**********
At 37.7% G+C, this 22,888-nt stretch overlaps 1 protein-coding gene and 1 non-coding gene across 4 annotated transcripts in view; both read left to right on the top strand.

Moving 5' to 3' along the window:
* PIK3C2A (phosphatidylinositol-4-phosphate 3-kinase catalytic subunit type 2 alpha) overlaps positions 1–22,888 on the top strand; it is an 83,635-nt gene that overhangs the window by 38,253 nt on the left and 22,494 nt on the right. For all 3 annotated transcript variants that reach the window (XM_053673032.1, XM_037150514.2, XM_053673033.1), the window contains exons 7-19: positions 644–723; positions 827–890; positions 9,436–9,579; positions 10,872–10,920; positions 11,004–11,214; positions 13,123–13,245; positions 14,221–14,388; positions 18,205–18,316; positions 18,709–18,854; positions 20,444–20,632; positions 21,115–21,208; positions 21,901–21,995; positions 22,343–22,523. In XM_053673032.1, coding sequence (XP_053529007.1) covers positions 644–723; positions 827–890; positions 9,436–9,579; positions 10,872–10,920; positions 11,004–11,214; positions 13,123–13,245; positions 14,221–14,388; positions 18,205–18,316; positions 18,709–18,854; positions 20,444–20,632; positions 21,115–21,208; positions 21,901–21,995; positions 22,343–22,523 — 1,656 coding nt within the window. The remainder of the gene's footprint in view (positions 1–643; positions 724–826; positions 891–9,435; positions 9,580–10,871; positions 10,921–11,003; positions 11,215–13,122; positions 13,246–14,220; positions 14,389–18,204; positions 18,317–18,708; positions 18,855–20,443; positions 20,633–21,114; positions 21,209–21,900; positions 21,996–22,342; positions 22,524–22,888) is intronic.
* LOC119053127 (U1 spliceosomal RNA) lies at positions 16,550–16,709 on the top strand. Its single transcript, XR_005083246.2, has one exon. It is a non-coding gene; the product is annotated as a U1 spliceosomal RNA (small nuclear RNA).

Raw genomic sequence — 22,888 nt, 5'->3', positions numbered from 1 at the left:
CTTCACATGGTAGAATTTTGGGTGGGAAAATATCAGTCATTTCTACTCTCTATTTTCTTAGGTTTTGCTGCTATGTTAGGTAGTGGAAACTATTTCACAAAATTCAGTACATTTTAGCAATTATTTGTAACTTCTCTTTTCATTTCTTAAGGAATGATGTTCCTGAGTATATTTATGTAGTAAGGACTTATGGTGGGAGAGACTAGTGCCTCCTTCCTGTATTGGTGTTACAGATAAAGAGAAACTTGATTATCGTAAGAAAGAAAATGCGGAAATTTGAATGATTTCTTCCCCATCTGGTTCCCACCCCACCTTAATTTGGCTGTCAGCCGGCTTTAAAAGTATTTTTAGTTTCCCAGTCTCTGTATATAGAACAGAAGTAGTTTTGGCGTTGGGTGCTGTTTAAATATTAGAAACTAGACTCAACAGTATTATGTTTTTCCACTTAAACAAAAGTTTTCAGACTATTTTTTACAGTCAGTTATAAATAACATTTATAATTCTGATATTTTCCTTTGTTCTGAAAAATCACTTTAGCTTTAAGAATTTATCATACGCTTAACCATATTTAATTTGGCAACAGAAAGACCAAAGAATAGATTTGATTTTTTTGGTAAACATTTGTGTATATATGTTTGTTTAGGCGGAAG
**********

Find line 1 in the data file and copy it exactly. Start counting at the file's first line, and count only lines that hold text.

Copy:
At 37.7% G+C, this 22,888-nt stretch overlaps 1 protein-coding gene and 1 non-coding gene across 4 annotated transcripts in view; both read left to right on the top strand.